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Firing Up Browser Security
Federico Biancuzzi, 2008-06-20

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What methods did you use to hunt bugs?

Johnathan Nightingale: It would be foolhardy for us to use a single approach (attackers are not so well-behaved) so we tend to pick up any methodology with promise and see what it can do for us. Window has been a great driver here, introducing more targeted penetration testing and more through in-house security reviews as well. We have found fuzzing to be extremely valuable for finding certain kinds of bugs and have developed several tools of our own, including jsfunfuzz which I mentioned earlier. Static analysis tools have been more hit and miss for us but I have the sense that the value of these tools will vary a great deal from one project to the next. In our case, a lot of patterns were flagged as potential problems which turned out to be non-issues after case-by-case inspection.

One of the most valuable tools we have is our manual and automated testing frameworks. We run 55,000 automated tests in 6 different frameworks on 4 platforms at least 20 times a day. Obviously this is a huge deal in terms of avoiding feature regressions, but it also protects against security regressions and it feels now like it would be impossible to do without. The great thing about automated tests in particular is that they are purely additive -- other than negligible time cost for test runs, the incremental cost for adding another test is just the time to write it once, but the protection it offers lasts forever. We've had single tests catch half a dozen regressions in totally unrelated pieces of code.< /p>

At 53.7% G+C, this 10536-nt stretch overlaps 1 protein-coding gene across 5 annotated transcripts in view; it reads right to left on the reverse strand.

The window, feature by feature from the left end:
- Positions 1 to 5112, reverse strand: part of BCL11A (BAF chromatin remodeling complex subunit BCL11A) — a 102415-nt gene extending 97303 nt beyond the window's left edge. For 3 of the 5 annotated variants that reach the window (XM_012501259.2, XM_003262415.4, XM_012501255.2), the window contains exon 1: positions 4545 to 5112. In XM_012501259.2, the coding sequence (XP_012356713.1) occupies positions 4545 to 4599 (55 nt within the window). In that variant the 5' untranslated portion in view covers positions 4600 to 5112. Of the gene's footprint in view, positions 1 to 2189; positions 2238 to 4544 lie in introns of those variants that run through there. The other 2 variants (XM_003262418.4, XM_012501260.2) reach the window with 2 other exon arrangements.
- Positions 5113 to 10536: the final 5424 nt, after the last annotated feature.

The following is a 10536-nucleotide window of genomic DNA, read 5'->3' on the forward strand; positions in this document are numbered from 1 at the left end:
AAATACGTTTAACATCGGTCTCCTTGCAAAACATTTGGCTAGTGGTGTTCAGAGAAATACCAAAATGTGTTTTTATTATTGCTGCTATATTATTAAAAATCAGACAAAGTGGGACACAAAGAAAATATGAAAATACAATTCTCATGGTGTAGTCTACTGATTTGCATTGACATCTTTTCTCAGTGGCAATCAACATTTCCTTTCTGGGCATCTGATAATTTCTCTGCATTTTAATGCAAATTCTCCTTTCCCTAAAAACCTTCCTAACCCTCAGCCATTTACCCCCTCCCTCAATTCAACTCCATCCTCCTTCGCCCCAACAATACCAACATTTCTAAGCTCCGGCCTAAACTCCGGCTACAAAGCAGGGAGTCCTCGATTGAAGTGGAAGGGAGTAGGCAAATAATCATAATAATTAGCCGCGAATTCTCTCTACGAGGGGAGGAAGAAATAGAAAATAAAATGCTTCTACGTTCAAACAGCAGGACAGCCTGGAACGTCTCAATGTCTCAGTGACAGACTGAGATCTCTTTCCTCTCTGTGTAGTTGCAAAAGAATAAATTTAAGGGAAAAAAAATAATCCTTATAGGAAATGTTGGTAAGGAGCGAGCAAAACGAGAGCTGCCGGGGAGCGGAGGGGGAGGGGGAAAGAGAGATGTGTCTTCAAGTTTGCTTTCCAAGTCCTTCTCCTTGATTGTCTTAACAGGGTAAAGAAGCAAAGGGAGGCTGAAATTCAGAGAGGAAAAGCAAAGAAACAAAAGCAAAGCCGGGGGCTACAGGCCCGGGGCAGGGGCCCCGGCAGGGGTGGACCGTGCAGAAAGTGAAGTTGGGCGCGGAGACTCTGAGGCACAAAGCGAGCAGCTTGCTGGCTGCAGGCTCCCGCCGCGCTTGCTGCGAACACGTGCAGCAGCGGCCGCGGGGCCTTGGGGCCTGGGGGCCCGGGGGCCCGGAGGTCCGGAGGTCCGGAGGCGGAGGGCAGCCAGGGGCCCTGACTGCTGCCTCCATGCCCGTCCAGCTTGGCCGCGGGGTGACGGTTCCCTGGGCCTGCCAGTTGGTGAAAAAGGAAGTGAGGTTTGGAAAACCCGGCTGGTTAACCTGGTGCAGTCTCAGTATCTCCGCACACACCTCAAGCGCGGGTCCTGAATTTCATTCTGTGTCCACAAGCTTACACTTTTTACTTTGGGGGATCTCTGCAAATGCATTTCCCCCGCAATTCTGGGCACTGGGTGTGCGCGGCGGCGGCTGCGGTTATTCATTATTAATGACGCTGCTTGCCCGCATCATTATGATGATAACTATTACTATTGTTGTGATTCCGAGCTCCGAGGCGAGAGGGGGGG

Have you included any particular restriction or security check in Firefox 3.0 Javascript implementation?

Johnathan Nightingale: Obviously we tread carefully when we are changing the way the browser permits web pages to behave, since there is a lot of web out there, and we don't want to break it. Nevertheless we have made some small, but smart, changes to the way certain things work. We no longer execute unclosed <script> tags, for instance, because doing otherwise allows a DoS attack to trigger unexpected and potentially dangerous behavior by interrupting pages when scripts are partially loaded. We've also tightened the same origin policy rules around local files so that they can't walk directory trees and send arbitrary content to bad people in shady places.

One of the more exciting changes though, is something that we're still working on, and something where we'd welcome your readers' input. Brandon Sterne, building on earlier work by Gervase Markham, is working on defining a "Site Security Policy" proposal to control things like cross-origin script loading on an opt-in basis. Giving web sites the ability to state explicitly which cross-site traffic is expected and permitted, and which to exclude as rogue would be a big step forward in the battle against XSS and CSRF attacks. It's still in the early stages and obviously in the long term we'd want to get other browsers into the process, but in the meantime, I would encourage your readers to check it out.

Federico Biancuzzi is freelancer; in addition to SecurityFocus he also writes for ONLamp, LinuxDevCenter, and NewsForge.
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Firing Up Browser Security 2008-06-26


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